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Managing Outcomes
July 01, 2016, Vol 7, No. 13
Managing Outcomes is published by Tony Jaques, Director of Issue Outcomes Pty Ltd, for people who work in issue and crisis management
Is reputation really like a bank account?

Just about every communication professional has heard the expression that reputation is like a bank account. The idea is that you build it up in good times and draw from it when things go wrong. But is this attractive notion really as valid as it seems?

Risk guru Peter Sandman says it’s simplistic to accept that events which improve your reputation are deposits, events that damage your reputation are withdrawals, and that the objective is to maintain a healthy balance of ‘reputational capital.’

The snag is that the metaphor assumes everything is equal - that withdrawals and deposits are in common currency. That if you deposit $1,000 worth of reputational credits and then withdraw the same amount in reputational damage (or vice versa) your reputation somehow returns to neutral.

In other words, if a company does a whole lot of bad stuff, then doing an equal amount of good stuff will restore its reputation. However it just doesn’t work like that. Sandman argues that good reputation and bad reputation should be seen as separate variables which exist at the same time. What that means, he says, is that if your positives are high and your negatives are low, on balance you have a good reputation. However, if your positives are low and your negatives are high, on balance you have a bad reputation.

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It might work in theory, but does it work in reality? And do the public see it like that? The problem here lies in assuming that good actions and bad actions are measured in the same currency. In addition, it’s been proved over and again that years of positive reputation can be destroyed in days or weeks by unacceptable or improper behaviour, no matter what the theoretical ‘balance.’  That’s an argument made famous by Warren Buffett. And there's another problem too. When organisations behave badly and then keep repeating the same mistake, the reputational withdrawals are not just dollar for dollar, but multiply with accumulated penalty interest. The American academic Harlan Loeb describes what he calls reputational debt as "non-negotiable ballast" which can't be traded or hedged and which can persist for decades. Just ask BP.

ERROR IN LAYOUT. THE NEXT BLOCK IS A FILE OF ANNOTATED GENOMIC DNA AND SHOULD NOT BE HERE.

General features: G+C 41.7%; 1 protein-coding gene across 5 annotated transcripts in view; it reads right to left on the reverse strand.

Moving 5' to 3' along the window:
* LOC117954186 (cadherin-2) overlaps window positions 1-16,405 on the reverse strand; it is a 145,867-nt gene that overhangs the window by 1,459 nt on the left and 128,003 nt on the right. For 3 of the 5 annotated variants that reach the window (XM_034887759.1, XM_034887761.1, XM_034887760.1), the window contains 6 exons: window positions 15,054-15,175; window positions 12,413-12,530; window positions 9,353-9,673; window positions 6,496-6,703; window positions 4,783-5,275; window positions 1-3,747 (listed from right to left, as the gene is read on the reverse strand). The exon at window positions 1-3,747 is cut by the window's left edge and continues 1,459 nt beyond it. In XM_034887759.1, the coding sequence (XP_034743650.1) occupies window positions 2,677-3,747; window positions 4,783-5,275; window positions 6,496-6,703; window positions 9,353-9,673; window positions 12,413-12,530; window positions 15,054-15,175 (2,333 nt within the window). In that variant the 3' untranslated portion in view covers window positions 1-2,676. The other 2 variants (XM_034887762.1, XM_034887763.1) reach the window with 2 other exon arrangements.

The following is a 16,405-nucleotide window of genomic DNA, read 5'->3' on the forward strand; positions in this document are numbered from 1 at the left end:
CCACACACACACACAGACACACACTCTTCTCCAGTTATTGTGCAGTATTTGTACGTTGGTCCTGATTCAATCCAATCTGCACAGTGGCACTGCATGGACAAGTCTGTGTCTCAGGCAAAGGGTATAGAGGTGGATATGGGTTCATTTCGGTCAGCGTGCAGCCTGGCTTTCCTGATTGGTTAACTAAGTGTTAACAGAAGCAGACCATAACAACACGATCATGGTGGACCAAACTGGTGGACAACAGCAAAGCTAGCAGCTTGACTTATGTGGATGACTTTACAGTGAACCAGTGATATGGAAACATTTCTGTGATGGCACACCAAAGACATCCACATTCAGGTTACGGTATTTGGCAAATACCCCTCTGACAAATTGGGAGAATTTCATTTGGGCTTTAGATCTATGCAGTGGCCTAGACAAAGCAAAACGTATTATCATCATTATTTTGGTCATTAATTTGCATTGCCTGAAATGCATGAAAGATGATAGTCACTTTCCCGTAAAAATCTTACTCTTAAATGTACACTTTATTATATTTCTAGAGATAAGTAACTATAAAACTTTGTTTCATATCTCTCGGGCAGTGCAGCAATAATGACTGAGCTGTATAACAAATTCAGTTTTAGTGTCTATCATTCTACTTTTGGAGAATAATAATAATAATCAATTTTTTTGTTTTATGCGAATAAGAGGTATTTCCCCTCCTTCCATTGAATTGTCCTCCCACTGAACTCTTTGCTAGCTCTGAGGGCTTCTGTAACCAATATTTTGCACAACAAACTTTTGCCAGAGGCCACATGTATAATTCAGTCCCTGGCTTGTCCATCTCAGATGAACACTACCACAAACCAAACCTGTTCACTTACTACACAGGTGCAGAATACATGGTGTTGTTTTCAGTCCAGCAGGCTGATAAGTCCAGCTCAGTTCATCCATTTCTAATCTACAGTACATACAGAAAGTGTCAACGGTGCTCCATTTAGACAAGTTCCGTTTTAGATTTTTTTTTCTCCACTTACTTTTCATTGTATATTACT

So what is the right priority? The reality is that a bad reputation distinguishes an organization from the rest of the pack a lot more than a good reputation does. Reporters, customers and commentators are far more likely to focus on the bad stuff you've done rather than the good performance you have been working on. So organizations are best advised to expend effort in avoiding or repairing a bad reputation rather than trying to create a good one. Any organization which sets out on a 'programme to build reputation' has likely forgotten the old adage that branding is what you say about yourself, reputation is what other people say about you.

The bank account metaphor also suggests that badly behaved organizations can 'buy back' reputation with some high profile good citizenship. But it just aint so. When failed Australian tycoon Alan Bond died last year, some of his supporters tried to mitigate his devastating corporate collapse by emphasising that he helped Australia win the America’s Cup yachting trophy. It made a good story of reputational redemption, but it meant nothing to the investors who had lost millions. They knew the real meaning of an empty bank account. And for them it was no metaphor.

Need help to protect your reputational reserve?  Contact Tony Jaques

A Parting Thought

The Internet has spawned a new breed of critics and reputation assassins.  Armed with little more than a computer and an opinion, these chat-room transmitters and bloggers can undo a company's reputation by disseminating misinformation and innuendo.
Leslie Gaines-Ross

Tony Jaques PhD
Director, Issue Outcomes P/L

Mob: 0411 276 527
From overseas: +61 411 276 527
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